Nothing beats a day at the beach — except perhaps a day at the beach when you arrive by boat.
So it's understandable that many new boat owners want to beach their boat when it's time to go swimming. I strongly advise to resist this urge.
While driving the boat into shore with the outboard or stern drive trimmed up is the simplest approach, leaving your boat bow to shore presents some drawbacks.
To address the issue, I refer to an article written by Michael Vatalaro who is executive editor of BoatUS Magazine. The article was published in 2014 but still holds true today.
First, it's easy to get stuck. A falling tide, wind, or waves pushing onshore — or even a large wake from a passing boat — can easily leave you high and dry, and a quick survey of Internet boating forums shows that's a common occurrence. Second, even if that passing wake doesn't push the boat ashore, it can swamp the boat, riding up and over the transom, which — depending on how far up the beach you left your boat — may be lower in the water than usual. Even if you deploy a stern anchor to keep the boat from being pushed out of position, you can't eliminate the possibility of stranding or swamping.
It takes a bit more effort, but anchoring your boat just off the beach, bow out, can prevent these problems and offer easier access to and from the boat via the stern.
Follow these steps:
1. Remove your anchor from the bow locker and carry it to the stern of the boat, making ure you pass the rode outside the stanchions and under the bow rail before heading to the back of the boat. Keep the other end of the rode attached to the boat.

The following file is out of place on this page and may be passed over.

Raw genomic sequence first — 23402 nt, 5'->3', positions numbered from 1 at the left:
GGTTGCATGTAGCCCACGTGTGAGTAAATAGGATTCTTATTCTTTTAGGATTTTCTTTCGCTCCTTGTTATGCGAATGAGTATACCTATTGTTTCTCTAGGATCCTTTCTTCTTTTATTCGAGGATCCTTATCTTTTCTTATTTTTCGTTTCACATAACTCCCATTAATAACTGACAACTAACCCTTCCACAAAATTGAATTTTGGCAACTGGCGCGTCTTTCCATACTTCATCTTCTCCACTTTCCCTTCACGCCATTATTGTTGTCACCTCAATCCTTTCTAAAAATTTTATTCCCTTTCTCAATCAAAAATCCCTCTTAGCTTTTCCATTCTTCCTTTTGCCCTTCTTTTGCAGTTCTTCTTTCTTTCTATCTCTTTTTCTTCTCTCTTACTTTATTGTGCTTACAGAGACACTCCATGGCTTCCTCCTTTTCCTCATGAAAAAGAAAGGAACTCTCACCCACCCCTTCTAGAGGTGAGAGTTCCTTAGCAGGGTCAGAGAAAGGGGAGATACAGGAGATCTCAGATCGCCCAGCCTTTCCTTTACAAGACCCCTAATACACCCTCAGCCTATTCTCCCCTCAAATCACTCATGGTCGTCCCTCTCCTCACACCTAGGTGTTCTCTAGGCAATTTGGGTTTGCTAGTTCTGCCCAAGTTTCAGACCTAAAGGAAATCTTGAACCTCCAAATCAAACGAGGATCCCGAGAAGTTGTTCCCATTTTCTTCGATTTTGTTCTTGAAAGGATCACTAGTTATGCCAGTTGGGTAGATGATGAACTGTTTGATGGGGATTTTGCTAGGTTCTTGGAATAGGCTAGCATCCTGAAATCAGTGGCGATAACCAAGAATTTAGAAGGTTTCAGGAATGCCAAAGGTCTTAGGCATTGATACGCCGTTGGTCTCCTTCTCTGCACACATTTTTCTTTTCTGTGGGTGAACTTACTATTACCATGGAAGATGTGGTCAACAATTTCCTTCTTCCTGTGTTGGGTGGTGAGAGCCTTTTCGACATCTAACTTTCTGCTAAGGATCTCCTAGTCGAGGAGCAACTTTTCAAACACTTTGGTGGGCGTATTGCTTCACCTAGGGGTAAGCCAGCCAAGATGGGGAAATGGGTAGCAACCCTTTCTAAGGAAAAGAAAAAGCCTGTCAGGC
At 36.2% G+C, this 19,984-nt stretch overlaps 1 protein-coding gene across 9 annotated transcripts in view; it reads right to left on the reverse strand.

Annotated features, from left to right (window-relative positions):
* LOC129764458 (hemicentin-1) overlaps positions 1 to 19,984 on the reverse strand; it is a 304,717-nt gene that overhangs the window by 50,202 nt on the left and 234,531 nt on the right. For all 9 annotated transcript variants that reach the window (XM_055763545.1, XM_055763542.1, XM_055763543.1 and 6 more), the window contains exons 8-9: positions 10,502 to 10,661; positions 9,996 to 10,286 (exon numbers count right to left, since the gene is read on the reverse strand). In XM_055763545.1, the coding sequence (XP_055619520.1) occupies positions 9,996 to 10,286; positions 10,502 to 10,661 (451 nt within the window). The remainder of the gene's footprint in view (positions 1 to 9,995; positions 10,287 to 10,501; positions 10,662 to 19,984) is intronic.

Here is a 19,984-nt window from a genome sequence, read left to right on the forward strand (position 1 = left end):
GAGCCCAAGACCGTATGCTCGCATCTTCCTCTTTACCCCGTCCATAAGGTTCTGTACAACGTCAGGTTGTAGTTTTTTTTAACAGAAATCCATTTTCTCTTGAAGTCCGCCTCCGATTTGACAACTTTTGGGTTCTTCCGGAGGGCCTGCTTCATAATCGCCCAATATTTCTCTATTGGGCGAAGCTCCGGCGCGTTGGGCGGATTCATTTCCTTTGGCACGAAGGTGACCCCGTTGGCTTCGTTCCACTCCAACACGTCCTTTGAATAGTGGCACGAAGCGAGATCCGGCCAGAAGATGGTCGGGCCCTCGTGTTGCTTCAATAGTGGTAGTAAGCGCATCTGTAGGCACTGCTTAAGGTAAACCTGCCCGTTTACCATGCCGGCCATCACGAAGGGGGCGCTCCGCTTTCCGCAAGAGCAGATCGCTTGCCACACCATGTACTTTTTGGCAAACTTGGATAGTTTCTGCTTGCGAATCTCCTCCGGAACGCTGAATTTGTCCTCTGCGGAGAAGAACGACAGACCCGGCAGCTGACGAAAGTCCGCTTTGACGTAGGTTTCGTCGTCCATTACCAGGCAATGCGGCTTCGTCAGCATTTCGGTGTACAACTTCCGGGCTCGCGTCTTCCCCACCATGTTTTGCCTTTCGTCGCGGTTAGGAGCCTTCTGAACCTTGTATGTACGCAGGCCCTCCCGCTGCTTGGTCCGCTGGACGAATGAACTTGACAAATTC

2. You'll want to set your anchor with enough scope to hold, but not so much that the boat swings into very shallow water. It may take a few tries to find the sweet spot at a particular beach.
3. With the engine in neutral, have a crew member lower the anchor over the side at the stern. When it has touched bottom, motor extremely slowly toward the beach as your crew pays the anchor rode out carefully, keeping it away from the prop(s).
4. Continue very slowly into shore as you would normally, cutting the engine and trimming up in plenty of time before the bow nuzzles gently into the sand, where you'll stay temporarily
5. Unload your crew and gear over the bow. This includes a second stern anchor or sand spike for the beach and line. After securing that second line to an aft cleat, have a crew member walk that second anchor (or spike) toward the beach and set it securely.
6. With your crew ashore and the engine(s) remaining trimmed up, pull the boat back into deeper water using the bow anchor rode until you're satisfied that the stern is well clear of the bottom.
(It may help to get a little shove off the sand from someone ashore.) If using a stern anchor, be sure the line is flaked out to run free.
7. When you're a short distance off the beach, snub off your anchor rode at the bow, and pull your stern line so that you get enough tension to hold the boat in place. I like the water to be at least waist deep at the stern. That way, when I put out the boarding ladder, I don't have to worry about it striking bottom if a big wake comes ashore.
8. When it's time to leave, go out to the boat, climb aboard, pay out a little more scope on the bow anchor rode, pull in some of the stern anchor rode, then have the rest of your crew wade out to the boat and climb aboard. One of your crew can pick up the stern anchor or spike. Next, bring all the stern rode back into the boat and make sure it's coiled and secured in the cockpit. Don't forget to pull up the boarding ladder. Then, with your bow anchor rode, pull the boat back to deeper water until it's safe to lower your engines and fire them up. With the engines in neutral or in idle forward, if needed, pull in the rode and bow anchor, and you're away.